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A volcano may exhibit different styles of eruption at different times, and eruptions may change from one type to another as the eruption progresses. The least violent type of eruption is termed Hawaiian and is characterized by extensive fluid lava flows from central vents or fissures and occasionally accompanied by lava fountains. Strombolian eruptions are characterized by moderately fluid lava flows, usually accompanied by a violent lava-fountaining that produces an abundance of volcanic bombs and cinders. Vulcanian eruptions are characterized by viscous magmas that form short, thick flows around vents; very viscous or solid fragments of lava are violently ejected from these vents. Pelean eruptions are similar to Vulcanian eruptions but have even more viscous lava; domes form over the vents, and ash flows commonly accompany the dome formation.The most violent eruptions, such as that of Washington's Mount St. Helens in 1980, are termed Plinian after Pliny the Elder, who died in the Vesuvius eruption of AD 79 . They include the violent ejection of large volumes of volcanic ash, followed by collapse of the central part of the volcano (caldera collapse).

 

 



 

 

 

Overview

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A volcano is a vent in the Earth from which molten rock (magma) and gas erupt. The molten rock that erupts from the volcano (lava) forms a hill or mountain around the vent. The lava may flow out as a viscous liquid, or it may explode from the vent as solid or liquid particles.

 

Types of Volcanoes

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The most fluid magmas are erupted quietly and flow from the vent to form gently sloping shield volcanoes, a name derived from their resemblance to the shields of early Germanic warriors. The lava flows from shield volcanoes are usually only 1 to 10 m (3.3 to 33 ft) thick, but they may extend for great distances away from the vent. The volcanoes of Hawaii and Iceland are typical shield volcanoes.

Magmas with high gas contents and high viscosities are usually more explosive than those flowing from shield volcanoes. These gas-rich magmas in many instances are blown high into the air during an eruption. The magma falls as volcanic bombs, which accumulate around the vent and form steep-sided but relatively small cinder cones. Volcanic bombs range in size from fine-grained ash to house-size blocks. Cinder cones most commonly consist of volcanic fragments anywhere from ash to small-pebble size, less than 3 cm (1.2 in) in diameter.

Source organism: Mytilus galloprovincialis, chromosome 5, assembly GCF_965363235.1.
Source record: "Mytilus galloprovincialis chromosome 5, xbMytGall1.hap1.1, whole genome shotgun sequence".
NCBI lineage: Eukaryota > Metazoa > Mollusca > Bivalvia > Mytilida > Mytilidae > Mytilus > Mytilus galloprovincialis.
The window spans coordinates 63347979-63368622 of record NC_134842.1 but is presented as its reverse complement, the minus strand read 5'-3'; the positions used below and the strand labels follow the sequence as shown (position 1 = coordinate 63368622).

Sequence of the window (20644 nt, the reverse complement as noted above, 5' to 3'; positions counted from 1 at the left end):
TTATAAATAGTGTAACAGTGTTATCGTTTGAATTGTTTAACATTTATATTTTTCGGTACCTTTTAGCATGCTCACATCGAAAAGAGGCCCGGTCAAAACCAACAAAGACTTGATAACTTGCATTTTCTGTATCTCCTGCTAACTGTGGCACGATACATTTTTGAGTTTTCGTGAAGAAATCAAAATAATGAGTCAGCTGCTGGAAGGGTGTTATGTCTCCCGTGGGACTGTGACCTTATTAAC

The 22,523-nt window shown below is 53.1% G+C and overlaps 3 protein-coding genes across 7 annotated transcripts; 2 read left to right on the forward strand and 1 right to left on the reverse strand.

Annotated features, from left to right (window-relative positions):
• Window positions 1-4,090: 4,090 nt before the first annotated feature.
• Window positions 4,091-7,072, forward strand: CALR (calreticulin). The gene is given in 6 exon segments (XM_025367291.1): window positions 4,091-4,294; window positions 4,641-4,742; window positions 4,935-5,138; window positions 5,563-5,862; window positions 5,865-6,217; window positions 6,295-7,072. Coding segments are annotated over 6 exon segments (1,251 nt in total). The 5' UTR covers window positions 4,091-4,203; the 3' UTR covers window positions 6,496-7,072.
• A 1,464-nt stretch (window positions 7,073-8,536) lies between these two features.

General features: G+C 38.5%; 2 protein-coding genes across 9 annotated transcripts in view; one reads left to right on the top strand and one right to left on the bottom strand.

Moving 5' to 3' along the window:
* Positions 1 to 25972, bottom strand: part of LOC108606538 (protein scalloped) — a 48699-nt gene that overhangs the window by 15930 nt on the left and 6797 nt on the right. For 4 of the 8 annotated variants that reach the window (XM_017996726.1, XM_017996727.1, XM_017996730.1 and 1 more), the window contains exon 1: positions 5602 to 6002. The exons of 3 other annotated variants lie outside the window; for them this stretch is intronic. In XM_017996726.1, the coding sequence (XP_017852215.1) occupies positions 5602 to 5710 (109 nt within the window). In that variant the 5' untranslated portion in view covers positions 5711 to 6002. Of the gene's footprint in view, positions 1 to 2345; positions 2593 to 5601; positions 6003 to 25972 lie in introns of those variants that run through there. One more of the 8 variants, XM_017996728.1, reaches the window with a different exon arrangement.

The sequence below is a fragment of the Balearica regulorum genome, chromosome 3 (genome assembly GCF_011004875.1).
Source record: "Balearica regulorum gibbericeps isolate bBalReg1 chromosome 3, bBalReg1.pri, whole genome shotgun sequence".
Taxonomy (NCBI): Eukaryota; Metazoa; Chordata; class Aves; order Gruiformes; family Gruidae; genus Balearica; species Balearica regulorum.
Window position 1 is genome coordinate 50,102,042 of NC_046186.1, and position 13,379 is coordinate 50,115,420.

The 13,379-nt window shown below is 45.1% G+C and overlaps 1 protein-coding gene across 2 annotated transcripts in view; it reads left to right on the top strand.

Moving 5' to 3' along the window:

Most of the tallest volcanoes are composite volcanoes (stratovolcanoes). These form from a cycle of quiet eruptions of fluid lava followed by explosive eruptions of viscous lava. The fluid lava creates an erosion-resistant shell over the explosive debris, forming strong, steep-sided volcanic cones.

In the past, great eruptions of extremely fluid basaltic lava from extensive systems of fissures in the Earth have occurred. These series of eruptions formed extensive plateaus of basaltic lava. In India the Deccan basalts cover 260,000 sq km (100,000 sq mi), and in Oregon and Washington the Columbia Plateau basalts cover approximately 130,000 sq km (50,000 sq mi). No eruptions of this extent have been observed during historic times. Even more voluminous accumulations of basaltic lava, however, are currently being formed at the mid-ocean ridges.

<-- Das war mein Stichwortzettel zu diesem Thema -->

active : erupt regularly

dormant :sleeping

extinct :not active

ERUPTION

erurtion character --> viscousity ,gas, .

different eruptions : shield volcanoes(hot spots): quiet eruption - fluid lava(1 - 10 m thick) - big distances(Hawaii-20 volcanoes)

volcanoes with gas rich magma(big viscousity):explosive, lava high into air, volcanic bombs( fine ash-->housesize blocks)

Strombolian: moderately lava fluid, violent fountaining, a lot of volcanic bombs

most violent eruptions termed Pilan(Mount St. Helens, erupted in Mai 1980, the top of the2950m high mountain was forced awai), after pilny the elder -->died in pompeii

Aviolent ejection of ash, collaps of central part of volcano--> caldera collaps

magma-->mixture of crystals, rock fragments, liquid,gases -->deep in earth